On a recent evening in New York, the Museum of Modern Art was looking more like a Lower East Side dive bar. This effect was accentuated by the fact that its guests that evening—attendees of the premiere and after-party for the new documentary The Price of Everything—were fairly tipsy.
An exception was Sotheby’s very serious executive vice president, Amy Cappellazzo, whose job it is to make sure the richest people in the world get priceless paintings all to themselves. In her mind, museums shouldn’t get exquisite works of art because they’ll be stored in the basement and left out of view for most of eternity.
“Why would you want your work to go to a cemetery?” she scoffs in The Price of Everything.
Before the film screened, Cappellazzo shared some ideas about how to make museums better. “I think it’s important that museums build arsenals of great collections, and this is one of them,” she said, referring to the venue. “But I think the larger question is: What can museums do to build their digital audience? How do you let people have access to things when they can’t physically get here? How do you allow people from far away to have an intimate relationship with the collection? Those are the frontiers that are most interesting.”
The Price of Everything (playing in New York theaters now and premiering November 12 on HBO) follows the incredibly high-priced art market and the artists behind the scenes. At its core, the film is a love letter to painters like Marilyn Minter and Larry Poons, but it also addresses the insatiable drive to make money among the highest levels of the upper class.
After the film ended, the MoMA lobby was packed with boisterous creative luminaries, but the conversations weren’t limited to the documentary or even to the art world in general.
“Oh, I love her to pieces,” said Minter—there with her husband, Bill Miller—when I mentioned the writer Sarah Nicole Prickett. “She’s the only academic I can tolerate.”
The painter and photographer explained the process by which she produces hyperrealistic canvases of nude figures obscured by fogged-up glass. “Steam disappears fast, so I actually use frozen glass and it creates the illusion of steam,” Minter said. “I shoot it, and then I make the painting in Photoshop with lots of cobbled-together negatives, and then I make layers and layers and layers of paint.”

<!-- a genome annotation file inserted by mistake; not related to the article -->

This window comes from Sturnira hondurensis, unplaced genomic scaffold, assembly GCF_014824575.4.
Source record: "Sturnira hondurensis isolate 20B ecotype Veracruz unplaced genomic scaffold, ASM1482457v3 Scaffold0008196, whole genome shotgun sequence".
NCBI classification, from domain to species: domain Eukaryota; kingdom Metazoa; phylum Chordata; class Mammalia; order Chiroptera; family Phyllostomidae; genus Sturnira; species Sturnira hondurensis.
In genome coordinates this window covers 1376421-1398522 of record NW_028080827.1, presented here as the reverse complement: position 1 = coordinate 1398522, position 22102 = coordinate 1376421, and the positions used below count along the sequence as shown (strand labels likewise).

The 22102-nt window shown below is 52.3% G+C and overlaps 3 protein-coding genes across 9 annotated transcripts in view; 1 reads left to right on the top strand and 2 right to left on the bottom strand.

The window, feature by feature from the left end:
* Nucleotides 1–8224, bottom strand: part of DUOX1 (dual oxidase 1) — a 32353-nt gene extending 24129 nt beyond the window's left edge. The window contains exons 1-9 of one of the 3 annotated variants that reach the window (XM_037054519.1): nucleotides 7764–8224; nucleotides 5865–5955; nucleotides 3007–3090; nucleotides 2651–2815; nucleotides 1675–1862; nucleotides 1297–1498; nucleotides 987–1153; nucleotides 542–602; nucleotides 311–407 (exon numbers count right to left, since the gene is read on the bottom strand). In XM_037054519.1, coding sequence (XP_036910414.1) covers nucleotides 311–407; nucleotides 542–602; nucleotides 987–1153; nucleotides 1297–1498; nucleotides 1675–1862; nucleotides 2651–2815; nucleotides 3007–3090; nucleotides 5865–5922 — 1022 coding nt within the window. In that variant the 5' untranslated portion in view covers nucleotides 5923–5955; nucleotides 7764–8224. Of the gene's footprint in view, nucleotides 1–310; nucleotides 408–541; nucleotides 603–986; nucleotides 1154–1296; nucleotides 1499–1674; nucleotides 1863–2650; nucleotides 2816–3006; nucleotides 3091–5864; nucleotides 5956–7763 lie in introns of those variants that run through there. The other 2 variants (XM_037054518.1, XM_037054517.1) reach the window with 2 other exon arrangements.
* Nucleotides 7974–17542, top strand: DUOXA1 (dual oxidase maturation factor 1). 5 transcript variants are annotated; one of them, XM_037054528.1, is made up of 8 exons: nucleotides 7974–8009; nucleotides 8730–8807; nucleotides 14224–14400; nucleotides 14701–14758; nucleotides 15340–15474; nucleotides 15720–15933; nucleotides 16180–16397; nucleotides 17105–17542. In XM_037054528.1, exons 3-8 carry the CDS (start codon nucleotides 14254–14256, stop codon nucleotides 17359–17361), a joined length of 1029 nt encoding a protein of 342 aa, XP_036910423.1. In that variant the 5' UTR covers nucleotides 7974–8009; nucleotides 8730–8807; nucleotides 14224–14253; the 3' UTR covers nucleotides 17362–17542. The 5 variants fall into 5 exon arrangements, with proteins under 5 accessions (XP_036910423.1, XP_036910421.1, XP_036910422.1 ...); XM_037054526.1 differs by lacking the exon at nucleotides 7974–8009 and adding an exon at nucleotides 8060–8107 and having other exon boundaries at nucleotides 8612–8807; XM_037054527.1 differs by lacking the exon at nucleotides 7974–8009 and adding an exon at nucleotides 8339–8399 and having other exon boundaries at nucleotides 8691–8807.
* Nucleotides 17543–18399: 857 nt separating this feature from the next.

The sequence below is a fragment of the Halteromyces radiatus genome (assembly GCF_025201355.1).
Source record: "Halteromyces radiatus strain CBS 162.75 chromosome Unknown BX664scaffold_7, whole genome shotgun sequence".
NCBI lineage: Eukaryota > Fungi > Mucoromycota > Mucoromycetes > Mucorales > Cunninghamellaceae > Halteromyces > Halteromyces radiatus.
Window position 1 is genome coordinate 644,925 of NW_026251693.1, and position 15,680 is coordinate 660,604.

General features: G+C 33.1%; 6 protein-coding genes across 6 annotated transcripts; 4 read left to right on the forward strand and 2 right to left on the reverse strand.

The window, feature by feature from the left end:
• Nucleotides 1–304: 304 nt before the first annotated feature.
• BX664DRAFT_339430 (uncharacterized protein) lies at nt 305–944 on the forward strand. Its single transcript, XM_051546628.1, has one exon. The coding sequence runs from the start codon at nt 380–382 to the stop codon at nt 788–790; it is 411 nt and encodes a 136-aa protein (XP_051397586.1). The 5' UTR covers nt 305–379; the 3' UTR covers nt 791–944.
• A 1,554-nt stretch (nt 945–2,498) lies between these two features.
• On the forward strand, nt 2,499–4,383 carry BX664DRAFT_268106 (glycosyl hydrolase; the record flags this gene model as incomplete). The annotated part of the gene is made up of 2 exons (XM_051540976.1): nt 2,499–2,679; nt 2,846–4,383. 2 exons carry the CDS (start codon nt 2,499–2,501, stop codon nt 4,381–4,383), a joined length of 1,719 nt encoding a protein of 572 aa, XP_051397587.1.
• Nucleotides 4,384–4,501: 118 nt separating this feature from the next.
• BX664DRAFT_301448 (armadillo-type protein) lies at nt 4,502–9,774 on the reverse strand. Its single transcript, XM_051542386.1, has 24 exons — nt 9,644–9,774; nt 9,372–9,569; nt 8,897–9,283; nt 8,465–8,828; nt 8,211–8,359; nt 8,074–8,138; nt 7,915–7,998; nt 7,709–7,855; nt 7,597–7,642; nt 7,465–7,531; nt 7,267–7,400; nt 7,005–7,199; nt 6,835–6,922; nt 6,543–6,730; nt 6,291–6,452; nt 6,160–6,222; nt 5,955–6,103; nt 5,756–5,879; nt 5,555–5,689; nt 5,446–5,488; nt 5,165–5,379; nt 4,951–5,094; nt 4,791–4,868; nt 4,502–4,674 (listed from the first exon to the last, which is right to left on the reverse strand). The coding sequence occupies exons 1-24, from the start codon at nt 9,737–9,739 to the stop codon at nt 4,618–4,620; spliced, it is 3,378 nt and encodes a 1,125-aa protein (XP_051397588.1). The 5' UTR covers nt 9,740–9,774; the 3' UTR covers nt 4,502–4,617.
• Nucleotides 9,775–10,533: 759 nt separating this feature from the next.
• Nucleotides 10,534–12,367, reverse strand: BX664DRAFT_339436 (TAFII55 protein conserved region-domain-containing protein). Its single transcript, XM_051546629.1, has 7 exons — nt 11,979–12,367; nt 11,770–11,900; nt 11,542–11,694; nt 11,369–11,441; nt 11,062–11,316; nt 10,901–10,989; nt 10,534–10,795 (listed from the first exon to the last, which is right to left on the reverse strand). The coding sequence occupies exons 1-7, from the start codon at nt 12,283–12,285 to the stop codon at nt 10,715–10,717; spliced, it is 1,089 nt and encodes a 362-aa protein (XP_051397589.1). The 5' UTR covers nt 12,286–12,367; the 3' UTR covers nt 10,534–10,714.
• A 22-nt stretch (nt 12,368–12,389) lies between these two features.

Minter had just shot some steamy portraits of Lady Gaga for a profile in The New York Times Magazine. When asked if she’d enjoyed collaborating with the singer and star of A Star Is Born, she replied, “She’s lovely. She gave the entire crew a giant bouquet of flowers, and we’re talking 20 people.”
Poons, an abstract painter and the film’s persnickety and delightful main character (he shuns the art world and is never at a loss for disparaging words), preferred to answer a question about his current projects with another question. “What do you mean? I’m standing here talking to you!” he cracked. But, more seriously, he added, “I’ve been painting since I was 18 years old. I’m not stopping.”
Later in the evening, I found myself preparing a huge plate of food for famed literary journalist Gay Talese, known for his inimitable profiles of Joe DiMaggio and Frank Sinatra and the book The Voyeurs Motel. When I returned to our shared table, I asked Talese whether he knew what a Juul was. He didn’t, but he had many thoughts on the smoking habits of writers.
“Before Bloomberg became the mayor I used to smoke,” Talese said. “What I loved more than anything was a cigar. I’ve been to Cuba many times, and I’ve always smoked Cuban cigars, like the gangsters. I’d go to Gallaghers Steakhouse or Elaine’s and I’d smoke a cigar. In the 60s you could smoke a cigar on an airplane!”
He continued, “But I never smoked cigarettes. I nibbled on cigarettes when I was writing a story, sure. But I never inhaled. I never puffed. I’m somewhat curious about them, but I never myself had one.”
Would he like to try my Juul? “No, thank you,” he said. Then, a little while later, he donned his white fedora and stepped away into the night.